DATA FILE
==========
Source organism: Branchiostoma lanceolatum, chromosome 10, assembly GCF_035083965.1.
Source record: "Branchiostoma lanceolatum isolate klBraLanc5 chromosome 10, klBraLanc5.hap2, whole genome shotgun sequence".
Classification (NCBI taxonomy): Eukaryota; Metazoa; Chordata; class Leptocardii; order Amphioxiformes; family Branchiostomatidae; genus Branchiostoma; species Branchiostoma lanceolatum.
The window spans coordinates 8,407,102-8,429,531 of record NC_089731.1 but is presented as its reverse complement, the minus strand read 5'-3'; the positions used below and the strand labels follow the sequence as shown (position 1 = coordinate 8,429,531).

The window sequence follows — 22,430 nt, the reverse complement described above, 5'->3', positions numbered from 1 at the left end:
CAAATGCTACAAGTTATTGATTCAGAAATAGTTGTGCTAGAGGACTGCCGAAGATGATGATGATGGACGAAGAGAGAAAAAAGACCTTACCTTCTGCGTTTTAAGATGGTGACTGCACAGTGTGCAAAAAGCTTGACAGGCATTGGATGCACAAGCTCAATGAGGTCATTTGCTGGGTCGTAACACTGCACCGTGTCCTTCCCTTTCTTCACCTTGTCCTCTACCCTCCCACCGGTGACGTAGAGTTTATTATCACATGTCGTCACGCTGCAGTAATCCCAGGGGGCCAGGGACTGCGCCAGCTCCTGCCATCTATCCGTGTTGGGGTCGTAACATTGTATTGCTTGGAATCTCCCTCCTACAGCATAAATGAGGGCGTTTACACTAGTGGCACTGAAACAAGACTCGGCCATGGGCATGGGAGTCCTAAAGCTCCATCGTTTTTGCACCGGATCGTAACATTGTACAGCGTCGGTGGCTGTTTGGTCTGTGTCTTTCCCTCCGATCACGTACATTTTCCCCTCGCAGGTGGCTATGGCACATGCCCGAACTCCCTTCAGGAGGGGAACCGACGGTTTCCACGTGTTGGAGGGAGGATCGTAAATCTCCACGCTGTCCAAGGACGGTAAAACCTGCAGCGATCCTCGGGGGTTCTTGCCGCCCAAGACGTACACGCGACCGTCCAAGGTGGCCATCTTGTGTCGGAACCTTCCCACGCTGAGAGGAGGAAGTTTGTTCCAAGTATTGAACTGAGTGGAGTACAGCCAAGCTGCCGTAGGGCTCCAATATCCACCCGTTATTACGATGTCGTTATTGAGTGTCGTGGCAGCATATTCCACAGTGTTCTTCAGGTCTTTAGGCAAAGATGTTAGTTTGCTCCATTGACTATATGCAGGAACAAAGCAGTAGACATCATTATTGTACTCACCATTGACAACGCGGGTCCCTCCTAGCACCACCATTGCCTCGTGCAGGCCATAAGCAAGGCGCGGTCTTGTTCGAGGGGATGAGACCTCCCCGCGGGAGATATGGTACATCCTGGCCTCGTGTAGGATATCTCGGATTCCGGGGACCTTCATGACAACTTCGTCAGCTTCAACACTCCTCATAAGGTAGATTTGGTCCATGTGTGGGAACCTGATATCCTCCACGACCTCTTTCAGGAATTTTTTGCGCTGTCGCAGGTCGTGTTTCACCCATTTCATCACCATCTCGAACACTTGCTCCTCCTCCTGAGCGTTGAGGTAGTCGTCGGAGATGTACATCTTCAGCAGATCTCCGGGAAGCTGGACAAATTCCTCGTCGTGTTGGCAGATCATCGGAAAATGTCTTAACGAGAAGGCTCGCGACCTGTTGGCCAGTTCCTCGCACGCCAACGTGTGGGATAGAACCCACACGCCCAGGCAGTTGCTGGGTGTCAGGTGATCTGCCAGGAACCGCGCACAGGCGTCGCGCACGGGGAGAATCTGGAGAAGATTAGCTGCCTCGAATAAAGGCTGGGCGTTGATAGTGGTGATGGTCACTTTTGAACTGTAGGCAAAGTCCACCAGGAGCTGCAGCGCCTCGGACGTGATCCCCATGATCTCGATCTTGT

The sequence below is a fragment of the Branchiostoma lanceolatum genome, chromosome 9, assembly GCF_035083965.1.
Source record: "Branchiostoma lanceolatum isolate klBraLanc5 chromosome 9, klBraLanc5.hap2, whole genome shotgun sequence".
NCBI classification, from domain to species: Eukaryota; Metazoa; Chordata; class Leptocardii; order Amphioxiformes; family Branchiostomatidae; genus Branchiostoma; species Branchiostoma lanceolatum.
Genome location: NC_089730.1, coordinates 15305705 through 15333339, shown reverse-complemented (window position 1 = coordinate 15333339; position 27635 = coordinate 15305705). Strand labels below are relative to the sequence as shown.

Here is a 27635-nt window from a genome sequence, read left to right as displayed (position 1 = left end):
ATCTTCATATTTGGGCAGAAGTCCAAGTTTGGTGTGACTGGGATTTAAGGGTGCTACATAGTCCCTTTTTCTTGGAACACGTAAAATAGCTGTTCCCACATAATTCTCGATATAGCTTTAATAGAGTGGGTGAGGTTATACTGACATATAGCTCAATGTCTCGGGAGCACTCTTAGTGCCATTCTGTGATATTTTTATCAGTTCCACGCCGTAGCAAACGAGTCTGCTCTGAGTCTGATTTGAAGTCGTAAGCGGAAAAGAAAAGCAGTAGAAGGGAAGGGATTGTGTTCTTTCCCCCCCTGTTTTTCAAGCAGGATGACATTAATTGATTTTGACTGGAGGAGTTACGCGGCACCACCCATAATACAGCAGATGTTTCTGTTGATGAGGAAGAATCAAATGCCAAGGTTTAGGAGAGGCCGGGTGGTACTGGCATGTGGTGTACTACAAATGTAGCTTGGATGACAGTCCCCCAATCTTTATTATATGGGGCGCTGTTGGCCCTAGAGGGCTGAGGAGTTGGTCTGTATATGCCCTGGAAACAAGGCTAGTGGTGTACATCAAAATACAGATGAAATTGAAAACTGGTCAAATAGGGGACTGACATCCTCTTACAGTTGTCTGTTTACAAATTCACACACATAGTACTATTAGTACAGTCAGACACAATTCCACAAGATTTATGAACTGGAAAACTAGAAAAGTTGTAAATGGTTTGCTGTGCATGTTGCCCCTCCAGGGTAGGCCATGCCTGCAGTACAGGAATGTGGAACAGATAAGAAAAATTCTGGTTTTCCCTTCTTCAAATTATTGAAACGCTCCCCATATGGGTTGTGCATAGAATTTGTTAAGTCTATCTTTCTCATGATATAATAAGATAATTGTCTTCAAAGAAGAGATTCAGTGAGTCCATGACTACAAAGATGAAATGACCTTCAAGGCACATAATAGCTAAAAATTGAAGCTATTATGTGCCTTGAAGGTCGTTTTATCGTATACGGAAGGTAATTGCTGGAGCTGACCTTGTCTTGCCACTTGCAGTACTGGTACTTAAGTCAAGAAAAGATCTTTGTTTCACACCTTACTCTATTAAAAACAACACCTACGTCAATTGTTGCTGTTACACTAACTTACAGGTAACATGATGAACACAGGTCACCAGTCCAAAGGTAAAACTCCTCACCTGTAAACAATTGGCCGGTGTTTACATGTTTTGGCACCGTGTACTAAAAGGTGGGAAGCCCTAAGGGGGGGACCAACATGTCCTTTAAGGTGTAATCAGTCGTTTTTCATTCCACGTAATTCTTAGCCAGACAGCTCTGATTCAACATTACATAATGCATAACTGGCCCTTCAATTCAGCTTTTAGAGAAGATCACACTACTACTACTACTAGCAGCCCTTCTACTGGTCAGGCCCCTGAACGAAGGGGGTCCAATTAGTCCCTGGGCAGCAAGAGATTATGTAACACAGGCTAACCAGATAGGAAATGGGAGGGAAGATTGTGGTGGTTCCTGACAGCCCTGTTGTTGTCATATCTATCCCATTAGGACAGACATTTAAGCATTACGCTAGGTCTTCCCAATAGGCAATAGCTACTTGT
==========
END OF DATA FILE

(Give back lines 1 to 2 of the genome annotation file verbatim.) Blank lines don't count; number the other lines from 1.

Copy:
Source organism: Branchiostoma lanceolatum, chromosome 10, assembly GCF_035083965.1.
Source record: "Branchiostoma lanceolatum isolate klBraLanc5 chromosome 10, klBraLanc5.hap2, whole genome shotgun sequence".